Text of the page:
We all know that you're supposed to be assertive in your workplace and you're supposed to be assertive in your career goals, etc. But let's face it, a lot of us wouldn't be assertive if we didn't have to be. The thought of going out of our comfort zone to talk to people in an attempt to get what we want is just exhausting. If you ask me, there's a reason that people only work 8 hours a day.
If there's one place where a lot of us like to put our hair down and just be our (unassertive) selves, is in our relationship with our spouse/significant other. I mean shouldn't you be able to be a little more vulnerable in this relationship and not feel like you have to be on guard or always asserting yourself? Well, yes. Relationships should be like this. In fact, the most healthy relationships occur when both partners are very vulnerable with each other. But that doesn't mean you shouldn't be assertive, though. You can be assertive and vulnerable.
Being assertive in a relationship simply means to make your needs, wants and desires known. How is your spouse supposed to help fulfill your needs, wants and desires if you're not making them known to them? Yes, It would be nice if our spouse’s just knew us well enough to anticipate what these are but that usually only happens in fairy tales. Besides, spouses love it when you cut them some slack and just tell them what you want so they don’t have to be guessing all the time. Plus it helps them to feel good when they know they are giving you exactly what you want. Yes, this does require assertiveness on your part to actually come out and tell them exactly what you expect in your relationship and exactly what needs you have, but it carries with it a huge potential to actually make you happier, too. Being assertive is just a small to price to pay, really.
Being assertive in your relationship can even help to create a stronger relationship between you and your spouse. Being assertive means being vulnerable, that’s why not many people like it. It means you have to stop playing games and put it all out there for someone else to accept or reject. To lay all your cards out on the table and tell your spouse exactly what you want/need leaves yourself open for rejection. And if your spouse says the wrong thing (laughs at you, tells you no, etc.) then that can leave you feeling rejected and embarrassed. But if you’re assertive in telling your spouse what your wants and needs are and they respond in a way that is supportive and affectionate this helps both partners be able to trust each other more and strengthens your relationship immeasurably. This also sends the message to both partners that ‘you can trust me’. And when partners sincerely trust each other, lots of good things begin to happen in your relationship.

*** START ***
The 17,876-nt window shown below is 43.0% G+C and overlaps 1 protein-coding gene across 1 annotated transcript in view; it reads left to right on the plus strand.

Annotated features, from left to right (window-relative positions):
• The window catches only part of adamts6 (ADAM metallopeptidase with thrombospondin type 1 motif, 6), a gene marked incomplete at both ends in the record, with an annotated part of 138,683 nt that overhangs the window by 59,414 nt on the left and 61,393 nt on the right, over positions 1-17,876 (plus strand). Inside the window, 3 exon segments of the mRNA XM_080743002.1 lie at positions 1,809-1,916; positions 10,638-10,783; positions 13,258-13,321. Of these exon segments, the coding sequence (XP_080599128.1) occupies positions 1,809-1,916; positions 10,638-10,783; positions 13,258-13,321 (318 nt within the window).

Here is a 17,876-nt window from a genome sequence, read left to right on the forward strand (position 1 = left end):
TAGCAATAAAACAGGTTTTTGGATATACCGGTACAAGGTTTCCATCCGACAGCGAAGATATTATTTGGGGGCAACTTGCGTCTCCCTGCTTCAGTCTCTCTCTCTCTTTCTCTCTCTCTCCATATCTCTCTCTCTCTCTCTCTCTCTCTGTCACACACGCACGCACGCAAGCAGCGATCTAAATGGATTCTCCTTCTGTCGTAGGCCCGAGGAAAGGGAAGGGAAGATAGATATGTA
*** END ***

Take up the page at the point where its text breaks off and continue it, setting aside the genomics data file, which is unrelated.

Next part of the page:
Couples who I see in my clinic are often pleasantly surprised when they face their fear and try being more assertive in their relationship. They usually find that their spouse is more than willing to listen to them and help them in whatever way they can. And the strongest relationships occur when both spouses are trying to help each other and fulfill each others’ needs.
Guest Article By: Aaron Anderson
Aaron Anderson is a therapist and owner of The Marriage and Family Clinic in Denver, Colorado. In addition to his private practice, he is a speaker, presenter, adjunct faculty, and is a regular contributor to various blogs and websites all related to marriage and families. He is also on the Board of Directors for the Colorado Association of Marriage and Family Therapy.
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